By Alex Pasquariello
The Pine Gulch fire north of Grand Junction Thursday grew to 139,006 acres, becoming the largest wildfire in Colorado history.
Three other major wildfires – the Grizzly Creek fire in Glenwood Canyon, the Cameron Peak fire north of Rocky Mountain National Park and the Williams Fork fire west of Winter Park – are also scorching tens of thousands of acres as a hot, dry August comes to a close.
Drought conditions, meanwhile, cover the entire state, with extreme and severe drought conditions blanketing more than 93% of Colorado, according to the United States Drought Monitor.
While drought fuels wildfires, their relationship is complicated and impacted by short-term weather patterns and human activity. The state’s drought conditions and fires are each symptoms of a changing climate that in combination are prolonging and intensifying fire season, presenting new challenges to the state’s water managers.
“Western communities and water managers will be dealing with the effects of these fires for years to come,” said Tom Cech, co-director of Metropolitan State University of Denver’s One World One Water Center.
In June 2019, Colorado was drought-free, but after a dry fall and average winter snowpack, Colorado’s descent into drought was precipitous, said Thomas Bellinger, Ph.D., a hydrologist who teaches environmental science and policy, snow hydrology and water law in MSU Denver’s Department of Earth and Atmospheric Science.
“Last January, the existing snowpack actually led to predictions of little drought,” he said. “But a warm, dry April and May melted that snow fast, providing more time for hot summer temps to dry us out.”
Data collected by Colorado’s “snowpack telemetry” stations – known as Snotel – indicated the state’s snowpack mostly melted by mid-June, two to three weeks before the average melt dates and almost five weeks prior to the melt of the 2019 snowpack.
The high-country snowpack is Colorado’s water tower, Cech said. The melt nourishes ecosystems throughout the spring and summer and is captured by reservoirs for urban and agricultural use.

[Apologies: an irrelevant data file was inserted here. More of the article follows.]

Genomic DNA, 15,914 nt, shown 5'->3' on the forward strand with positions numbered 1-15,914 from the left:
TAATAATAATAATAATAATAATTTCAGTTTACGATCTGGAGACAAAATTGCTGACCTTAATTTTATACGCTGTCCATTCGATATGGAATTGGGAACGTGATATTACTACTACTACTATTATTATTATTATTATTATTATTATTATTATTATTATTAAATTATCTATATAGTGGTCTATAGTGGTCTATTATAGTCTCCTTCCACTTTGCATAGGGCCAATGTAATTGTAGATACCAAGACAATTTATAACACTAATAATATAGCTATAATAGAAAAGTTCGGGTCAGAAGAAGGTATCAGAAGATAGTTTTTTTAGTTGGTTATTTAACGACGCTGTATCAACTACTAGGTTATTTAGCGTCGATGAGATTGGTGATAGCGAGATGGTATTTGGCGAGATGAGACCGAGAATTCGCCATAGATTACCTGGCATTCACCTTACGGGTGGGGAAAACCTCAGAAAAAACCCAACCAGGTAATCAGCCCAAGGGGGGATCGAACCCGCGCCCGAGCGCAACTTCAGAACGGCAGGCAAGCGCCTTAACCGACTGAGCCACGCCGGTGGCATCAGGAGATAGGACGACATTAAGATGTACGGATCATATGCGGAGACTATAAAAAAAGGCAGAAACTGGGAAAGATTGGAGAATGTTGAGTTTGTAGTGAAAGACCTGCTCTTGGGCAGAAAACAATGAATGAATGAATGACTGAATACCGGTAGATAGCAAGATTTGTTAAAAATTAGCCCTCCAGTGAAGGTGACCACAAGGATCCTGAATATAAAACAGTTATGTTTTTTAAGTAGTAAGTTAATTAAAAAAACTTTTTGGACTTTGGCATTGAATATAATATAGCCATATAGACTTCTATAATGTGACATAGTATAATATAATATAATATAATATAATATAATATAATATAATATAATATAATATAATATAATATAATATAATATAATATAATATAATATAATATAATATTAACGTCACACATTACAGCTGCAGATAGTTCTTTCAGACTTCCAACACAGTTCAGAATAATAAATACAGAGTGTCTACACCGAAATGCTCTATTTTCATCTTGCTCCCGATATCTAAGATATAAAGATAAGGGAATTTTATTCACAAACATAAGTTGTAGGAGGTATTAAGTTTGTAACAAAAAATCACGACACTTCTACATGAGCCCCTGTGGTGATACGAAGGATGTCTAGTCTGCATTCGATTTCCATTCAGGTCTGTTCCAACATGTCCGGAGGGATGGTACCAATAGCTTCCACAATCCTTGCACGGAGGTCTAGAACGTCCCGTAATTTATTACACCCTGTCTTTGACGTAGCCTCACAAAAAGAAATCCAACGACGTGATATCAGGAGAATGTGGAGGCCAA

“Rising temperatures are an underlying concern for all water managers,” he said. “Just a degree of temperature change shifts the melting pattern of snowpack, and current projections are for climate change to increase temperatures by 2 or more degrees.”
But rising temperatures are just one factor affecting snowpack, Bellinger said. Melt is being sped up by increasing dust-on-snow events, wherein dust from the deserts of the Southwest – and as far away as China’s Gobi Desert – coats snow atop Colorado’s mountains. That snow then absorbs more of the sun’s rays, speeding up its melt.
Demonstrating the complicated relationship among drought, wildfire and weather, however, is the reality that last year’s wet, green summer – the product of an El Niño cycle – likely provided fuel for this year’s fires, Cech said.
“All the growth from last summer dries out fast with the hot, dry and windy conditions we experienced this year,” he said.
April-July 2020 was the third-driest on record for Colorado, according to the National Oceanic and Atmospheric Administration’s National Centers for Environmental Information. Moving into fall and winter, NOAA predicts a 60% chance of La Niña development in the Northern Hemisphere, which could result in fewer storm systems and a dry winter in Colorado.
Human behavior is the other wild card in the wildfire equation. Gov. Jared Polis said last week that three of the four large fires in the state – the Cameron Peak, Williams Fork and Grizzly Creek fires – were likely caused by humans.
The Pine Gulch fire was caused by a July 31 lightning strike in a remote high desert, and wildfire is a natural part of the state’s ecology, Cech said. But with risks elevated by drought and climate change, Coloradans – and visitors to our state – need to be aware that their actions can cause these devastating fires.
For instance, the Grizzly Creek fire is burning in the municipal water supply of Glenwood Springs and in the headwaters of the Colorado River watershed that supports 40 million people downriver, he said. Meanwhile, the Cameron Peak fire is burning near the headwaters of the Cache la Poudre River, one of two surface-water sources of drinking water for Fort Collins.
“Our actions in the mountains can affect whole communities,” he said, “ and not just in the burn zone."
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